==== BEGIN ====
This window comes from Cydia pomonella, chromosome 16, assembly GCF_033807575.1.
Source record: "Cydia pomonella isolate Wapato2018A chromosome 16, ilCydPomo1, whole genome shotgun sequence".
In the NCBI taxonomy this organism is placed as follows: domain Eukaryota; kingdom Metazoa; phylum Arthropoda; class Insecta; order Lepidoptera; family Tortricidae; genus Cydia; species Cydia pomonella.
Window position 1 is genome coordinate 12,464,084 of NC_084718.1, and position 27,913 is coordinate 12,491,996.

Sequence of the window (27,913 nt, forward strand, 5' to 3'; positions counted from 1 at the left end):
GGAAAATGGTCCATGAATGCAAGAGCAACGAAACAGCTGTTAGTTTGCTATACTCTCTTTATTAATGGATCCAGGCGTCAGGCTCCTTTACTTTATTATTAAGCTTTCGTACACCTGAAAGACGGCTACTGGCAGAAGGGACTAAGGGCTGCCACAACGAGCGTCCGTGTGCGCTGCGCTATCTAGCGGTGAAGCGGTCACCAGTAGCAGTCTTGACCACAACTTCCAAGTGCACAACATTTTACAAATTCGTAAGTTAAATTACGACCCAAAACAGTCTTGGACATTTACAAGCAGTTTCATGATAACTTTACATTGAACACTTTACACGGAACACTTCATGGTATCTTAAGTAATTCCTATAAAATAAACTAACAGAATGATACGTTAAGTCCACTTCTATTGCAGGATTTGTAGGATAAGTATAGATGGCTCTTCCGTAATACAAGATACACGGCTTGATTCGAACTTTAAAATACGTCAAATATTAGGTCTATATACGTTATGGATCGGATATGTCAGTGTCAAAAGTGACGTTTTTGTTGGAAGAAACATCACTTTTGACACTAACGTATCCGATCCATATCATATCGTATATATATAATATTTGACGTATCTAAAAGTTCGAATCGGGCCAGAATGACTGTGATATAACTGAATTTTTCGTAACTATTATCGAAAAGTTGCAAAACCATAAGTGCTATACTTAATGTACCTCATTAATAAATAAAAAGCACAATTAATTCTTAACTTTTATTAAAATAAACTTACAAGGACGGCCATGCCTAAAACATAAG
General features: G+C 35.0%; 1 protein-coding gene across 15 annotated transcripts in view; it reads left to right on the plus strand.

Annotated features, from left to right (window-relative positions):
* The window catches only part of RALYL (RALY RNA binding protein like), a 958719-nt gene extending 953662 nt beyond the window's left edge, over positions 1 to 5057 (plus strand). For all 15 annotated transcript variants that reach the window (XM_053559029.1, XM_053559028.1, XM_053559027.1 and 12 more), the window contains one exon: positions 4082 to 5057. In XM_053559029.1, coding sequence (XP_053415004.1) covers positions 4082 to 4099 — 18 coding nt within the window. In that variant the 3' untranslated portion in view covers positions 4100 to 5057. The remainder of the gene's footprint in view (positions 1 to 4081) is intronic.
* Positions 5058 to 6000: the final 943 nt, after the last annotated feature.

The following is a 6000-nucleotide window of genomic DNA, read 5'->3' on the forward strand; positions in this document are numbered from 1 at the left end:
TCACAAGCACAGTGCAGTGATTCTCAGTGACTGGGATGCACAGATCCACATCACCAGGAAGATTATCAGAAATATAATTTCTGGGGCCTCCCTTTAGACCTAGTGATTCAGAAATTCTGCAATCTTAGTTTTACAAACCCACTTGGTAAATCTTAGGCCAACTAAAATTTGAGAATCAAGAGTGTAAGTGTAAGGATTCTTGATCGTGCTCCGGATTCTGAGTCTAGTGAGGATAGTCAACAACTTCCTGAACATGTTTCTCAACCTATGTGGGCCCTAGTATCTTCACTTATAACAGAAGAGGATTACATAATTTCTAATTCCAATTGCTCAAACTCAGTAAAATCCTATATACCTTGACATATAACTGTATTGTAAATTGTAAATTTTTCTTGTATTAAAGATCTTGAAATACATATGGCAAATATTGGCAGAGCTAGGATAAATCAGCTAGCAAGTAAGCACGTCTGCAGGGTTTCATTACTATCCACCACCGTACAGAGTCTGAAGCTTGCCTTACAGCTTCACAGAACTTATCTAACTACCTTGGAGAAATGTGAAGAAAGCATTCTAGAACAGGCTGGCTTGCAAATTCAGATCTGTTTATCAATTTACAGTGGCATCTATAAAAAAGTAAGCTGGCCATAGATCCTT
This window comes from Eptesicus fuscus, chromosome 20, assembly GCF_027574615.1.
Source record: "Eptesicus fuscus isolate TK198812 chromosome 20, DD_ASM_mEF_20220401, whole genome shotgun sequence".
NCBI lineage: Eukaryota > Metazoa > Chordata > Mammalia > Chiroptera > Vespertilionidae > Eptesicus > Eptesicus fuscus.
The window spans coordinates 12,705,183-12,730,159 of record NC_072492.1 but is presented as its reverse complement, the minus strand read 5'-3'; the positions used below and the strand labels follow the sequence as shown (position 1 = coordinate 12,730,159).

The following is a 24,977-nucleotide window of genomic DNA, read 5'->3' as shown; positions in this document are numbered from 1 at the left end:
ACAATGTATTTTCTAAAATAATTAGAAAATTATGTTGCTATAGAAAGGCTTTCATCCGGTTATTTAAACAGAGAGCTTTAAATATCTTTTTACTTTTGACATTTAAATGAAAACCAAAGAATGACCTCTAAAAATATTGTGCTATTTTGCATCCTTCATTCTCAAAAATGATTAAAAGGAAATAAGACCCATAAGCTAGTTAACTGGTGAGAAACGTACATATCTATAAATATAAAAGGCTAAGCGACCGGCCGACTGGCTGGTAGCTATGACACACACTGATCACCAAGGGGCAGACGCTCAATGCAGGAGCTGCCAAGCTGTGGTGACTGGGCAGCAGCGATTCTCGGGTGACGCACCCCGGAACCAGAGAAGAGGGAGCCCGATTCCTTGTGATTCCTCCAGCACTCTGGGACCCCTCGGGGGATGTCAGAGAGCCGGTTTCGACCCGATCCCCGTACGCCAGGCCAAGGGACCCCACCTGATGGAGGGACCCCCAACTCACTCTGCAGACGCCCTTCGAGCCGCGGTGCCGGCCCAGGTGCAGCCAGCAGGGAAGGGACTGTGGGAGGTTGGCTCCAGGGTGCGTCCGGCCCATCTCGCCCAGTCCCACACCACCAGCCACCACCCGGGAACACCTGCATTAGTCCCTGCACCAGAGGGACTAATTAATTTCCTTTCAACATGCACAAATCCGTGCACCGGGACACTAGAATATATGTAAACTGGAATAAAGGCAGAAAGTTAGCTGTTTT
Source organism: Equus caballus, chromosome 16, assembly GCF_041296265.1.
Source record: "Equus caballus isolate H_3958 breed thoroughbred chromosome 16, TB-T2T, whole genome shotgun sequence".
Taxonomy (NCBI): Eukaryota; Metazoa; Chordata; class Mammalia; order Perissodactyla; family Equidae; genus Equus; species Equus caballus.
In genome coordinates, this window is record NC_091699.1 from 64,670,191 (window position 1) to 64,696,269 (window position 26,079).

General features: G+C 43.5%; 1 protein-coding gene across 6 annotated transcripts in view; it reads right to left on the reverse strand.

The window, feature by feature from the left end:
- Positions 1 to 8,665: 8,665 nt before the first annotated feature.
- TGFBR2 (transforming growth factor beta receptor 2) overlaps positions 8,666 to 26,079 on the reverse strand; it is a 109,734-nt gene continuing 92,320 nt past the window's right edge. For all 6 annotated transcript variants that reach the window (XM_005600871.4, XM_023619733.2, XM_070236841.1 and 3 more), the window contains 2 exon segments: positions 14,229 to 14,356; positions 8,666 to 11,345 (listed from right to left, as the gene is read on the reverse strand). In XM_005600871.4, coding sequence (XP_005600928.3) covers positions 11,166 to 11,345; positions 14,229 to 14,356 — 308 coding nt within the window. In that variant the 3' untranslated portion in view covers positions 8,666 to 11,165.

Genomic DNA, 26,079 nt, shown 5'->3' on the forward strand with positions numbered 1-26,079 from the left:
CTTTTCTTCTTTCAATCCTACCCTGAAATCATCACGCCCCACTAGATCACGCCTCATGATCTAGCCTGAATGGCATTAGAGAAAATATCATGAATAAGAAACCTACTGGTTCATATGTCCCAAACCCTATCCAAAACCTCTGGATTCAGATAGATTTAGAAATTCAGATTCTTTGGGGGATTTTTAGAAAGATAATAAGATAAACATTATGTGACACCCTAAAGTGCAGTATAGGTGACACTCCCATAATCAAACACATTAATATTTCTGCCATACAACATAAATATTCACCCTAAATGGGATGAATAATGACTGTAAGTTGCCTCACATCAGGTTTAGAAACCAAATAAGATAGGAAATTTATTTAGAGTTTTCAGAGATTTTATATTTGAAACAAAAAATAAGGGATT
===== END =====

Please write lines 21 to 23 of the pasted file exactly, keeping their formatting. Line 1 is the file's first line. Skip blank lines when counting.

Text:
Taxonomy (NCBI): Eukaryota; Metazoa; Chordata; class Mammalia; order Perissodactyla; family Equidae; genus Equus; species Equus caballus.
In genome coordinates, this window is record NC_091699.1 from 64,670,191 (window position 1) to 64,696,269 (window position 26,079).

General features: G+C 43.5%; 1 protein-coding gene across 6 annotated transcripts in view; it reads right to left on the reverse strand.